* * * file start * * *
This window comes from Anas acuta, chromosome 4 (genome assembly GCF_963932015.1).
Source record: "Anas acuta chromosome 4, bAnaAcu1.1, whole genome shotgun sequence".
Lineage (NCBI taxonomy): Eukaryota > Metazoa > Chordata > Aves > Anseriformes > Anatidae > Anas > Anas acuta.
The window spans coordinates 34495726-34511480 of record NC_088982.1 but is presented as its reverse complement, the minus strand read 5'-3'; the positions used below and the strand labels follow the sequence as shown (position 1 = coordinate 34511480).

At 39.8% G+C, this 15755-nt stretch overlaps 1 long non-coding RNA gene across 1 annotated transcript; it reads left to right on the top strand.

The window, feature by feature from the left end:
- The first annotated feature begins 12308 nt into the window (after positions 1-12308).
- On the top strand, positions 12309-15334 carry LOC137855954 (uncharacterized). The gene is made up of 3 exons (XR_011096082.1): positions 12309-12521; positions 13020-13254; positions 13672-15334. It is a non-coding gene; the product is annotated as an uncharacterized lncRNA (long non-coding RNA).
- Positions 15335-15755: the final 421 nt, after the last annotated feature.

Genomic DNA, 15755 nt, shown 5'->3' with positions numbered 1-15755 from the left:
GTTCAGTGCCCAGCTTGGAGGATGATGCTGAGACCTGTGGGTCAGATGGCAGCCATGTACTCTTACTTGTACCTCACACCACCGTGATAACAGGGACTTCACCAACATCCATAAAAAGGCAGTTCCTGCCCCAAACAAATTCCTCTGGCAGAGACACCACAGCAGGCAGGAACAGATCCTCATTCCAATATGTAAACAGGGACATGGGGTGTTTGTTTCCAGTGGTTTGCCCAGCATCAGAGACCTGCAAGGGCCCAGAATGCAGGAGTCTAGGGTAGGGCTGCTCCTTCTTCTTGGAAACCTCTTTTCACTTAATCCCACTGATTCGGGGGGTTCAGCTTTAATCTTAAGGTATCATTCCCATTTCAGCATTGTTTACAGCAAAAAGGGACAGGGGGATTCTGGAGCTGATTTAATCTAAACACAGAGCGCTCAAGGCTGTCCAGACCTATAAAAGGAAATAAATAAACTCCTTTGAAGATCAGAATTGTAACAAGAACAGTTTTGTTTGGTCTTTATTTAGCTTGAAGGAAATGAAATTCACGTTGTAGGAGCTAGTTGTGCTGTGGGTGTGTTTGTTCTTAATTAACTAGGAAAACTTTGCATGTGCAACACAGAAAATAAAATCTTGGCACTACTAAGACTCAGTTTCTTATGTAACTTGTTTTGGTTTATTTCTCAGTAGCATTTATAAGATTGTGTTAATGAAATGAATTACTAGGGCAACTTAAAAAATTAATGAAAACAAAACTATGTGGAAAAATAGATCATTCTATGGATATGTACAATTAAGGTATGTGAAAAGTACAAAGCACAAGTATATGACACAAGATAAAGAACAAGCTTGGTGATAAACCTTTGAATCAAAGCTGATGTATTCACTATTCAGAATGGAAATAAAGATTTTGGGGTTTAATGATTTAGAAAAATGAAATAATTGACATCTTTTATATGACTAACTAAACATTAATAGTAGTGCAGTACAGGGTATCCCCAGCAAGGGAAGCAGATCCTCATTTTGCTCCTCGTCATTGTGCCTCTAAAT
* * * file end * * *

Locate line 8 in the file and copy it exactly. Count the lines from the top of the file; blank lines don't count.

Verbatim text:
- On the top strand, positions 12309-15334 carry LOC137855954 (uncharacterized). The gene is made up of 3 exons (XR_011096082.1): positions 12309-12521; positions 13020-13254; positions 13672-15334. It is a non-coding gene; the product is annotated as an uncharacterized lncRNA (long non-coding RNA).